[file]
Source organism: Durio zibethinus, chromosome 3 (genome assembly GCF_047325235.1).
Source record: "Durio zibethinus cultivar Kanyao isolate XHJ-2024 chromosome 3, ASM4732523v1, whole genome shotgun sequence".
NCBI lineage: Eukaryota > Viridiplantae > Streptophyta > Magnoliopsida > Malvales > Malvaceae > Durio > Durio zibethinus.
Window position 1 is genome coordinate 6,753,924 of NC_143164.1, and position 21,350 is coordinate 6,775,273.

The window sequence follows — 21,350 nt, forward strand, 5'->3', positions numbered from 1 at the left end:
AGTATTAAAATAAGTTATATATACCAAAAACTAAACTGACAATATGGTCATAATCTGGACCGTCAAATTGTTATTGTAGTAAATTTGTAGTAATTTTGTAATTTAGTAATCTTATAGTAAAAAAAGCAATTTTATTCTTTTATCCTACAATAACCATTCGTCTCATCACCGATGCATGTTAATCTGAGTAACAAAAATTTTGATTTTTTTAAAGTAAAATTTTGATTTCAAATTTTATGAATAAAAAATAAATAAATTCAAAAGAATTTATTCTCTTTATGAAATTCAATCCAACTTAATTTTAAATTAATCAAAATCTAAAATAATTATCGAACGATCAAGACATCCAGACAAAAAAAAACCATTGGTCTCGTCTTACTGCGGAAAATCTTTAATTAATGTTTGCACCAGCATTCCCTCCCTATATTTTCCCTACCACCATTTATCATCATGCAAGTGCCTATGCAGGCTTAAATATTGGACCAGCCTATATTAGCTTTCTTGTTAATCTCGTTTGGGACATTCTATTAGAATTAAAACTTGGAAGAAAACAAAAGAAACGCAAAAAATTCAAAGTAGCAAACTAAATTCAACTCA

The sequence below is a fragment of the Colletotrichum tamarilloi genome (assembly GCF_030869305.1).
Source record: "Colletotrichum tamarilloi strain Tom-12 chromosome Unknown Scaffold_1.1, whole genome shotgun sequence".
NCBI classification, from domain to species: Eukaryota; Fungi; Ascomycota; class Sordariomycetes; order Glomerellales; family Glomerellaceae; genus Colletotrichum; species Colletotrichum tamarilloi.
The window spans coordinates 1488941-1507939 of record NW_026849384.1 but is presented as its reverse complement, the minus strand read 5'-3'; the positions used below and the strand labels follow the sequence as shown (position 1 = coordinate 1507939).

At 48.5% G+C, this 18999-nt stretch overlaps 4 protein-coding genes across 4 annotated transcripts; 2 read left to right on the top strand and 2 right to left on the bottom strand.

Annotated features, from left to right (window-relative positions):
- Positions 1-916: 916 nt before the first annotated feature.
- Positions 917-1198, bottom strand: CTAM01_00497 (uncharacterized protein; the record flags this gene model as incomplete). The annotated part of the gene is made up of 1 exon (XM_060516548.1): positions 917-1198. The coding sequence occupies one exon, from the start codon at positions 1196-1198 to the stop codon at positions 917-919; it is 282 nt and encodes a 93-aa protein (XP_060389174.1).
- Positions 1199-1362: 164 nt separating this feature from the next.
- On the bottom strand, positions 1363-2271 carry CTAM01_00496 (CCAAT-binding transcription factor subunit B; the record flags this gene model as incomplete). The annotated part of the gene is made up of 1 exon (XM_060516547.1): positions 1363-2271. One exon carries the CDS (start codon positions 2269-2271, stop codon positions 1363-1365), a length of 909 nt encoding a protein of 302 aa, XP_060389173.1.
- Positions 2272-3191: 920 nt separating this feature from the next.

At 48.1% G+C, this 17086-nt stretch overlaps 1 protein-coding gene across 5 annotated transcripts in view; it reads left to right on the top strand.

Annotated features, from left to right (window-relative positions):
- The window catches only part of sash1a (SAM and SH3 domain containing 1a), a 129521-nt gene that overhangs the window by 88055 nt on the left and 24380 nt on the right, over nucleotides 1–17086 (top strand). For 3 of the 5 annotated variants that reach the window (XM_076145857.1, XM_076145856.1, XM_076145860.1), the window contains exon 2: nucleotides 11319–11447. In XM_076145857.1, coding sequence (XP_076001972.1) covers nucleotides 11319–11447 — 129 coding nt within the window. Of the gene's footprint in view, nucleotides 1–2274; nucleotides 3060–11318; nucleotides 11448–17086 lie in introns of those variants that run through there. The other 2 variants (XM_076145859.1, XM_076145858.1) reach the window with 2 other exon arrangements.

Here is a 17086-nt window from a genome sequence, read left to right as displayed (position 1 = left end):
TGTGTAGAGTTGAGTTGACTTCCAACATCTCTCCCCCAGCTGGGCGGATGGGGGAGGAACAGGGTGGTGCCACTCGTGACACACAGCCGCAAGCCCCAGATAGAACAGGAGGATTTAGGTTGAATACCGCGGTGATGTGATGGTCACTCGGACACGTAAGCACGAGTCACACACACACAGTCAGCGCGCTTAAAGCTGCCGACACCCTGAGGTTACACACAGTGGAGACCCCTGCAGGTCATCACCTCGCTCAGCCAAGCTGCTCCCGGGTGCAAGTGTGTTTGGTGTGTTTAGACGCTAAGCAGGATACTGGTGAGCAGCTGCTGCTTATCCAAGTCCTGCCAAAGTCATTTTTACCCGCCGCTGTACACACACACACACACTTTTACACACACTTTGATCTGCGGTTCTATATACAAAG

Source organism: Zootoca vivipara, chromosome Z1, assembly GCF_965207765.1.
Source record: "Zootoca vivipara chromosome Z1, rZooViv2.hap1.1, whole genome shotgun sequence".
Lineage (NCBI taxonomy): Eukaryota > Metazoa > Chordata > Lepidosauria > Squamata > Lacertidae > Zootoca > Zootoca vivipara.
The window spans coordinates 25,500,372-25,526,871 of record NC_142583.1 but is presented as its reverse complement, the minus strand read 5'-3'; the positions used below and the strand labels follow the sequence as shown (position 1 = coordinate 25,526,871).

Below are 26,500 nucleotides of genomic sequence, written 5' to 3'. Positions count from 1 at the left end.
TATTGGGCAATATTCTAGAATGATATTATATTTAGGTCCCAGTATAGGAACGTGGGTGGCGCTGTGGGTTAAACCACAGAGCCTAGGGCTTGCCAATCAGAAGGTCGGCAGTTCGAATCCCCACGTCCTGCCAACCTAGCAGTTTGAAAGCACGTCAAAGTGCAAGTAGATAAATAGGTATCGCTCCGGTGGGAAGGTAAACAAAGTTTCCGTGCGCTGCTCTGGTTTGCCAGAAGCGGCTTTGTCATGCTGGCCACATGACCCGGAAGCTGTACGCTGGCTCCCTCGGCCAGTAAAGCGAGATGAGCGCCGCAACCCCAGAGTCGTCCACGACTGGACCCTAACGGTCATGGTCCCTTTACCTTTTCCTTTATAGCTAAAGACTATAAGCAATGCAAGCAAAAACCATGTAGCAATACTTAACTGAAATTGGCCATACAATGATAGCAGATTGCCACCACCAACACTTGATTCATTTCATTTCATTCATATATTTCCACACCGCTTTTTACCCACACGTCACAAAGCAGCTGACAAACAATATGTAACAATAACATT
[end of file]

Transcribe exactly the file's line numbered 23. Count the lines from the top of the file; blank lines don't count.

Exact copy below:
Source organism: Zootoca vivipara, chromosome Z1, assembly GCF_965207765.1.